The 32 bit security key is random, that makes 4 billion possibilities. The only way to "crack" it is to try as many possibilities as you can. To try all these possibilities it would take gigs, making it MUCH harder to spoof client traffic.

quote:
Oh, it's certainly still a challenge, but yes, it's wasting time. If you're determined to include it in your project spec, Max_Payne, then I strongly recommend that you get the other two renderers done first, and then do the software renderer later when it wouldn't be blocking progress elsewhere. Consider it a perk to be added at the end.


Obviously its not a top priority. We probably won't be making it ourselves in fact, we might just recruit somebody that likes ASM and optimization to do it for us. I find that having a software renderer along with D3D and OpenGL is a compatibility advantage, anyways, no point in saying its not useful, because it will be done one day :D

Not so long ago I have started a small section about physics... Now, the next thing I need to add is something that describes our world format and how the game world will be managed... Then I will revise the document some more and we will be ready to start.

On a side note, hasn't anybody found grammar or spelling mistakes?



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[edited by - Max_Payne on November 8, 2003 3:28:27 AM]

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You don''t need an ID. In the unlikely even they did manage to spoof their address in the packet headers, you''d end up sending their packets to the wrong address, and communication simply wouldn''t work.

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quote:
Original post by smart_idiot
You don''t need an ID. In the unlikely even they did manage to spoof their address in the packet headers, you''d end up sending their packets to the wrong address, and communication simply wouldn''t work.


Ah please stop talking about what you don''t understand. With raw sockets, anybody can spoof the origin address and port. The server port is known... So if you know of a person who''s on the server because he is on IRC or on ICQ, you can just try all port numbers and keep sending disconnection commands until the person gets kicked, which could be done in a few seconds. With the security key, it could hardly be done in a few days.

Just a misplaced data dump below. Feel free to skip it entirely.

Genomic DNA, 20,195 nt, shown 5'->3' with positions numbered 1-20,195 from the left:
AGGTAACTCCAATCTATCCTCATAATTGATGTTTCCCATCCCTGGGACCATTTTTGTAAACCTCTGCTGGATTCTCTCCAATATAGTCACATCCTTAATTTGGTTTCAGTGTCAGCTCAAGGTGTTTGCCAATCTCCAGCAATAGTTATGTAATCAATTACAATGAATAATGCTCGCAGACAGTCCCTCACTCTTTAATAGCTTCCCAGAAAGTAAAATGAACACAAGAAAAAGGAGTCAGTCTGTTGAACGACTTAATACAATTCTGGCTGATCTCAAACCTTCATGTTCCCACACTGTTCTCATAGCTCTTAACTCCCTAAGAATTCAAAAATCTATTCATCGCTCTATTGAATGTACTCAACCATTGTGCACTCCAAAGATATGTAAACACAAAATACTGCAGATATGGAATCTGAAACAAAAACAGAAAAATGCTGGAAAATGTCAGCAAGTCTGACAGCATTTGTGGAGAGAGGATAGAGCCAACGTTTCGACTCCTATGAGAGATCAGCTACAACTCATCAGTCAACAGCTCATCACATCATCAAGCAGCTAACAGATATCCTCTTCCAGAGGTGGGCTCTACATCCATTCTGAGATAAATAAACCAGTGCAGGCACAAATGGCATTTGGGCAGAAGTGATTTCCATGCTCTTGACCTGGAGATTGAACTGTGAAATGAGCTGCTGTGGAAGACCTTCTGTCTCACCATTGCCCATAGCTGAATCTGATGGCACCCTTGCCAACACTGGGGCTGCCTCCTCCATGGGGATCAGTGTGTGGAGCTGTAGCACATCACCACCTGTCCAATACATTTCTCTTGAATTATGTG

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!!!!!!!!!
Quote
"We have also chosen not to simulate the more advanced physical phenomenons such as air resistance because this does not play a very important role in most games (apart from flight simulators)."

I completely disagree! you guys will miss the most exciting effects you can have in your physics engine!! How about drinving a car. Without this force your car will never stop accelerating! (ok there is rolling resist but still it will not look realistic at all!!)


Air resistance is so important.! How about magnus effect? its so cool especially in explosions!
Well in the end its your choice.

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quote:
Original post by Max_Payne
Yeah I''m sure all racing games simulate air resistance


Actually, they probably do - or at least, ''resistance to motion,'' which would be friction and air resistance rolled into one.

If you design a generalised physics system, adding air resistance should be a no-brainer - it''s just another dampening force in the system.

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> Guaranteed UDP is easier to implement than having two connection mechanisms.

I disagree; but there''s another very good reason for using guaranteed udp instead of tcp: unordered packets. For alot of stuff you need guaranteed delivery, but you DON''T want to wait for packets to arrive in order - TCP will make you wait (possibly a very long time) for lost packets to arrive in order, whilst UDP will give you the packets sent after the lost one.

Did you ever play Battlefield 1942 and you don''t receive a single team-talk message for 30 seconds... then suddenly you receive 50 message all at once? They should have used unordered guaranteed udp instead...